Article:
I was able to spend time traveling with my mother, who turns ninety-two in a few days, seeing English gardens and other sights. We enjoyed our visits to several gardens, including my favorite of all, Sissinghurst Castle Garden. I am struck by the combinations of colors, the freshness of the flowers, and the peaceful feeling one finds in the gardens. Our trip also enabled us to visit with friends, an always welcome joy.
In addition, thanks to the wonders of technology, my research colleague and I worked on revisions to an article and plans for a conference paper. We continue to work on the Transnational Femininities project, looking at books that are set in schools and colleges, written for teenage girls in the first half of the twentieth century. I am also working on a second project that examines Co-ed magazine, a periodical produced in conjunction with home economics classes, with the interesting tag line: ‘The Magazine for Career Girls and Homemakers of Tomorrow’. I am intrigued by both facets of its announced mission.
As summer rolls along all too quickly, I am grateful for the slightly slower pace, the chance to travel, and the opportunity to think and write.
I had the pleasure of doing a guest lecture in Dr. Ana Maria Garcia’s Gender in America class (at Arcadia University) this week. It was a delight to be in the classroom with inquisitive students, who asked some insightful questions and even went along with doing some physical activity during the session.
In a talk called “Doing research in women’s history — so what?”: Connections between American Women’s Athletic Activities and Their Health, I discussed my research about the ways historians use texts and illustrations drawn from popular culture to consider their educative function. Articles and advertisements that appeared in American periodicals as well as other publications at the turn of the century catalogued the advantages of women’s athletic activity and its relationship to their health.
Popular culture sources provided an important means of informal education for their readers. They suggested that women would improve their health through physical exertion and could look forward to better posture and respiration as well as increased strength and endurance. Athletic activity could also lead to an improved complexion and a pleasant appearance. Moreover, advocates of sports for women also noted the potential benefits to society, couching their approbation in the language of race preservation. Finally, many writers reassured their audience that physical exertion provided an important balance for mental activity, frequently citing the athletic programs at women’s colleges as proof of the viability of symmetrical development. The authors of works that appeared in the popular press, unlike some writers in the medical literature, generally painted a positive image of the effects of physical activities for women, though some counseled moderation. Even some advertisements for clothing noted the relationship between appropriate attire and healthful activity for women. I argue that these sources suggested that women’s athletic activity had multiple benefits for their health and played an important role in the construction of the ideal of the new athletic woman.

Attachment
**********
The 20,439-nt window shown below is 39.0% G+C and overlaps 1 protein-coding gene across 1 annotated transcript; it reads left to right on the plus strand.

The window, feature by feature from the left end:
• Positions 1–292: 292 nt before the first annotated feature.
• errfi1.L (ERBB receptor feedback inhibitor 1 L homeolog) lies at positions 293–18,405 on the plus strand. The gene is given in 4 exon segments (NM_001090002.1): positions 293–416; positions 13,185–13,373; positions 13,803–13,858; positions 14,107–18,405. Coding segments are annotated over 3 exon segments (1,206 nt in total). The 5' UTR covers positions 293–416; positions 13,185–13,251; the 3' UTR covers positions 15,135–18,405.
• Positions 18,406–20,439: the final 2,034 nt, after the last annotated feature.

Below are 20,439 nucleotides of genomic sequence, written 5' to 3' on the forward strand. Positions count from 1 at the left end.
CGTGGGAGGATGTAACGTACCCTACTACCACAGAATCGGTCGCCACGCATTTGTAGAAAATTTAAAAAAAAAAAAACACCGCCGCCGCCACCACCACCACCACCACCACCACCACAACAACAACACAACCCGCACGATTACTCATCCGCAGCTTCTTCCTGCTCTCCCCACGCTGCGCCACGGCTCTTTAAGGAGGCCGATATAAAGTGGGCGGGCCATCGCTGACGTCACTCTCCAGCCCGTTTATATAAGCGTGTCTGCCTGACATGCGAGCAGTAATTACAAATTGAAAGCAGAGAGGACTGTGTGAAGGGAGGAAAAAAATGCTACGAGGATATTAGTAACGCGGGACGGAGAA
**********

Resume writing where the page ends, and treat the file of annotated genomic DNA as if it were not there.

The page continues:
This lecture was drawn from my larger project “‘The Winning Girl’: The New Athletic Woman in American Popular Culture, 1880 – 1920,” which explores the role played by women’s athletic activity in the transformation of gender roles to determine the connections between the construction of gender and written descriptions and illustrations of athletic women.
I attended a very interesting lecture yesterday given by Dr. Laurence Scott, of the Arcadia London Centre, about study abroad in the digital age. Dr. Scott made a number of key points, such as the contrast between “here” and “there” being all but erased, as we can take here with us to there. He also noted that the many ways we can interact digitally have created a fourth dimension.